As part of some maintenance here, I did a little research as to how to set up NetBoot for various different Macs. For this piece, interchange ‘NetBoot’ with ‘NetInstall’ if you’re being pedantic - I’m NetBooting the install disc for a particular OS. NetBooting a full install should also be possible using the same techniques.
Mavericks Server (an app free to all developers) has a built-in NetBoot (NetInstall) server GUI, but it only supports a handful of modern versions of OS X. Thankfully, if you follow the instructions in the bootpd manpage you can manually build NetBoot images supporting both PowerPC and Intel Macs going back to OS X v10.2.
It should be noted that 10.0, 10.1, and even Mac OS 9 NetBoot images are also ‘supported’ in theory, however the OSes themselves will not actually mount the OS over the network (presumably due to changes in OS X, AppleTalk, AFP, etc over time moreso than intentional deprecation) so none of them will boot as intended. If you want to hack together a custom Mac OS ROM to boot Classic over NetBoot, be my guest!
Reasons to use NetBoot
- You regularly need an easy, fast, way of installing OS X on multiple machines. NetBoot ALL the things!
- You may not have a functional disc drive anymore (it happens!)
- Installing over ethernet is much faster than from the CD-ROM drives in older Macs
- It works over WiFi on modern Macs
- You do custom kernel or OS development, and need a faster way of booting PPC or x86 Macs
- Gigabit ethernet is quite likely faster than any SSD you could install in an older Mac
NetBoot images are folders in your NetBoot storage location (typically /Library/NetBoot/NetBootSP0) with a .nbi extension and a handful of files inside - typically a single disk image, a settings plist, a bootloader, a kernel and a kernel extension cache. You can provide both PowerPC and x86 versions of the latter three items for OSes that support both PowerPC and x86, like 10.4 or 10.5.
Building a NetBoot Install Image
First thing to do is make or find a disk image of the OS you want to install. Be warned that a Mac usually comes with the minimum OS that will boot it, so if you make e.g. a 10.2.0 install disc image, it will not work on a first-gen PowerMac G5 even though that G5 came with 10.2.7. As updated retail discs are generally hard to come by, you may want to make images of the discs that came with your Mac when you bought it. Common sense applies, YMMV.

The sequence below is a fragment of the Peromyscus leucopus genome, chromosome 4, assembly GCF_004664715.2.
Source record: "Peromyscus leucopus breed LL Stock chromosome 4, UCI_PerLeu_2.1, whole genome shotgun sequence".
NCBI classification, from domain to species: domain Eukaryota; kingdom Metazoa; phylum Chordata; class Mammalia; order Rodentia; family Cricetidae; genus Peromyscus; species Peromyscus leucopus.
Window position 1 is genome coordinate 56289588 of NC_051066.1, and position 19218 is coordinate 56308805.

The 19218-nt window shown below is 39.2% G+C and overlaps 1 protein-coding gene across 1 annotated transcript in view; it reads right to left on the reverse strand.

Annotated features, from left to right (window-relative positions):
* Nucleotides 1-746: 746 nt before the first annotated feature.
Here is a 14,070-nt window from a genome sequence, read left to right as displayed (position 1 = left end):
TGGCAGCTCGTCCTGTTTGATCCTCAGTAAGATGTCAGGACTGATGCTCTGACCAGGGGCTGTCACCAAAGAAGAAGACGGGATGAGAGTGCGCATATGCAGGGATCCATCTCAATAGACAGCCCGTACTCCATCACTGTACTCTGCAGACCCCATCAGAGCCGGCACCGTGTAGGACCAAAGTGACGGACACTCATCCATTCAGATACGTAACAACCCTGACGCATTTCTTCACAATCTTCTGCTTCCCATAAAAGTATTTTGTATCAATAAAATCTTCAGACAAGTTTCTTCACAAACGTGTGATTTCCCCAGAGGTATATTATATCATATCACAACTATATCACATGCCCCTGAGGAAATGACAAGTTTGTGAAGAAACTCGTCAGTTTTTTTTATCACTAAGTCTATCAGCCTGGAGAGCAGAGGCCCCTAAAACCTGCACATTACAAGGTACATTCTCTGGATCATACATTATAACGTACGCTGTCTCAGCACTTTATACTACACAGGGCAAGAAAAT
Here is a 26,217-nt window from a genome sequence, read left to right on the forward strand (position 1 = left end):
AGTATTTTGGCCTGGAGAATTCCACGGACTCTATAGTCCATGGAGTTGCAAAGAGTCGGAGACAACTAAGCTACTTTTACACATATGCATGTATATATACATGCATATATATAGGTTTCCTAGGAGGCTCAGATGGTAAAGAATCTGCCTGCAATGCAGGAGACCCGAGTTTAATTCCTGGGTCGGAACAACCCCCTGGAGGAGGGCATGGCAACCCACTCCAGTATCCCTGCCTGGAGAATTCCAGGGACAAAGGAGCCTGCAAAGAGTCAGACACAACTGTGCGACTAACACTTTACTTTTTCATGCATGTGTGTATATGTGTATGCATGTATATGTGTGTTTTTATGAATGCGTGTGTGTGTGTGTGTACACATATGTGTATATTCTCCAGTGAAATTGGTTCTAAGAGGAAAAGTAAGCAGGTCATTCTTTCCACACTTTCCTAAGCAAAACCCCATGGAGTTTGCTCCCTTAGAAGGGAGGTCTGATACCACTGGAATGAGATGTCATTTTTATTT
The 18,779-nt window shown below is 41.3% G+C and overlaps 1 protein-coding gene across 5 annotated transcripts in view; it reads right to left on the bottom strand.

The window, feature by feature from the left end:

You will need some things from the disk image to build the NetBoot image in the first place; these files are architecture-specific if you’re making a Universal image, so provide copies with the right arch in the corresponding ppc or i386 folder. If you don’t use an architecture subfolder, it will assume the files are ppc-only.
Make a disk image of your chosen install disc; various versions can also be downloaded from Apple’s Developer Site going back to 10.2 Server. You will want to convert any ISOs to a UDRW dmg first (hdiutil convert -format UDRW image.iso -o output.dmg).
The bootloader file, typically renamed ‘booter’, aka BootX (the CHRP PPC Open Firmware Mac OS X booter) or boot.efi (for x86 Macs), can be found on the install disc of your choice in the following places:
This file is what shows the initial Apple logo or Happy Mac while it loads the kernel & kextcache over the network (you’ll know the kernel is loaded successfully when you see the spinner or rainbow wheel).
Kernel & Kextcache
The OS X Kernel is /mach_kernel on your install disc. Copy this to your NetBoot image as ‘mach.macosx’. Similarly, the kernel cache will be found at /System/Library/Extensions.mkext, which you copy as ‘mach.macosx.mkext’. You may find you need or want to ‘lipo’ the specific architecture you want from both of these binaries to the corresponding subfolder.
Refer to the bootpd manpage for detailed instructions as to how to build this settings file. For reference, here’s the one I use for my Universal 10.5 image. ‘NFS’ seems to be the best supported Type for older versions of OS X, from what I’ve found. You must use a unique ‘Index’ for each image.
Once you have a properly-built image, have restarted your NetBoot server instance (toggle the switch in Mavericks Server), and have your target Mac connected via Ethernet, you should see a NetBoot icon if you hold alt/option while booting. At this point, you can select it and hold down the usual modifiers when booting (v for verbose, for instance).
Intel Macs support multiple NetBoot sources, with names, and modern devices will NetBoot happily over WiFi.
PowerPC Macs have certain limitations where NetBoot is involved; they seem to only show a single NetBoot disk, and do not show its name. This can cause problems if you have more than one ppc NetBoot volume, so you can either use a supported device model/MAC address whitelist or disable other PPC images. Typically they are only supported over Ethernet, and are far more finicky.
At the time of this writing, OS 9, 10.0 and 10.1 do not boot completely anymore. If this changes in the future, it’s worth noting the following:
10.0’s install disc does not have an Extensions.mkext. You can build one yourself using mkextcache on a machine (or VM) running 10.1.
Mac OS 9 NetBoot images are crafted in a different way (documented in the manpage!), but fortunately Apple still provides a pre-made image on its website. You can use the excellent Pacifist to extract its contents on a modern machine.
Earlier versions of OS X, like the Public Beta or Developer Previews have a very different disc layout, so they couldn’t be NetBooted in the same way anyway. That’s not to say it can’t be done… ;-)